In approximately 40 percent of infertile couples, the male partner is either the sole cause or a contributing factor of infertility. Of these cases, only half can be attributed to an identifiable reason.
A University of Toledo biologist hopes to learn more about what causes infertility in men with support from a National Institutes of Health grant.The Eunice Kennedy Shriver National Institute of Child Health and Human Development has awarded Dr. Tomer Avidor-Reiss, UT associate professor of biological sciences, a two-year $147,500 grant to support his research titled “A Genome-wide Drosophila RNAi Screen for Regulators of Centrosome Reduction.”
The study’s outcomes are expected to advance the understanding of how and why centrosomal proteins decrease during sperm formation. Those centrosomal proteins are specialized subunits within an animal cell that serve as the main microtubule organizing center and regulate the division and duplication of DNA.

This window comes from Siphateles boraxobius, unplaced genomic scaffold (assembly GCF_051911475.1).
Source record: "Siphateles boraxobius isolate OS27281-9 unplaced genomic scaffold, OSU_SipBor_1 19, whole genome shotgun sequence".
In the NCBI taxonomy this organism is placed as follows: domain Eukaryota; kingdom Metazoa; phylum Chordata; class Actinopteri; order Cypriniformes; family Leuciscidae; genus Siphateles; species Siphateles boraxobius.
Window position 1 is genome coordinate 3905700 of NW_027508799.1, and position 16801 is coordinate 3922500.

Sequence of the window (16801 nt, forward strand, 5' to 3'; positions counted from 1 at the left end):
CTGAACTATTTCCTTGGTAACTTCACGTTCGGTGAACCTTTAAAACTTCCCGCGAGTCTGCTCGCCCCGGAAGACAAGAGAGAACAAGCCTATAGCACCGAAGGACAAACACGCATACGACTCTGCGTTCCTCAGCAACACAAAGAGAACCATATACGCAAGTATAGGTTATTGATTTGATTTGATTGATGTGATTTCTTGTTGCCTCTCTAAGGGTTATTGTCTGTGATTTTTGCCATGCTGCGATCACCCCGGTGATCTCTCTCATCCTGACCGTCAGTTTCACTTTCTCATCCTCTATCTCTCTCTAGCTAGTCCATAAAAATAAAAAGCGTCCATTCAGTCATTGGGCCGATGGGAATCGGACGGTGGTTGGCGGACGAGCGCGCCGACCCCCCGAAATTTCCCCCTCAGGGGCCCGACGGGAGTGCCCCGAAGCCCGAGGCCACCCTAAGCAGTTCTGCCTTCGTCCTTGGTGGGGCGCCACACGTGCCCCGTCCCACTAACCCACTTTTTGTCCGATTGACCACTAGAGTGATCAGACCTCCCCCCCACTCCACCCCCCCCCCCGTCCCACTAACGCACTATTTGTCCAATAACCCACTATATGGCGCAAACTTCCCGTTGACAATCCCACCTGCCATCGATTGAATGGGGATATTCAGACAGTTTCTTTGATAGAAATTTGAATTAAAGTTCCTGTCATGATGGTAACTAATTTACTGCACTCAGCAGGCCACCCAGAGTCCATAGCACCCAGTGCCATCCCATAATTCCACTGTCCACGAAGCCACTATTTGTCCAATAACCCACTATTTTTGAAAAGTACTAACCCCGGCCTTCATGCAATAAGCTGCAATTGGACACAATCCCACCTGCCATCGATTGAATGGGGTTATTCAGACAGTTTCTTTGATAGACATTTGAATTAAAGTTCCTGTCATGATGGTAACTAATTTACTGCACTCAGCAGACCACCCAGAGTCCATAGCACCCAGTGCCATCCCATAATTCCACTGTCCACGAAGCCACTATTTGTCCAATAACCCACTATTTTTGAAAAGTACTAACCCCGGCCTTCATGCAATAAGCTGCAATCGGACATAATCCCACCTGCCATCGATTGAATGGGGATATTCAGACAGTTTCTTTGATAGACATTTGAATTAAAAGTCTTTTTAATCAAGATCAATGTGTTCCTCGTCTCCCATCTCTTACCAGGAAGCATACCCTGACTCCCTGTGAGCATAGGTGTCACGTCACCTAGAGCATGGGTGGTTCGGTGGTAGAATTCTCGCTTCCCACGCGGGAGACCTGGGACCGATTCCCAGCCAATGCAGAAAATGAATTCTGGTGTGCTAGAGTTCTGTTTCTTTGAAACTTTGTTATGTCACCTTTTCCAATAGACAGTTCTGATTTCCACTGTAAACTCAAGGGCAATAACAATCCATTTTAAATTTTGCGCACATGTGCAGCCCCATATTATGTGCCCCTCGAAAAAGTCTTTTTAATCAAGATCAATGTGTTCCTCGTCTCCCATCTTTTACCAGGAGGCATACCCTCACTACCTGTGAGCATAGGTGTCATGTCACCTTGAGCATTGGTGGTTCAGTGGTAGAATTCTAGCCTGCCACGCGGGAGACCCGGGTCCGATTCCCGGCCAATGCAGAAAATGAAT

“Infertility is a problem for one in eight couples. Often we see sperm cells that look normal, but when they fertilize the egg, there are abnormalities in the embryo,” Avidor-Reiss said. “This study has provided the first insight into a molecular mechanism that regulates centrosome reduction and the first direct evidence this process is essential for post-fertilization embryonic development.”
“Once again The University of Toledo is the recipient of research grants for breakthrough discoveries,” said Congresswoman Marcy Kaptur. “This time it’s for the challenge of identifying contributing factors for male infertility, early stage miscarriages and developmental diseases, and, hopefully, finding new treatments.”
Kaptur is a senior member of the House Appropriations Committee, which has oversight over the Eunice Kennedy Shriver National Institute of Child Health and Human Development.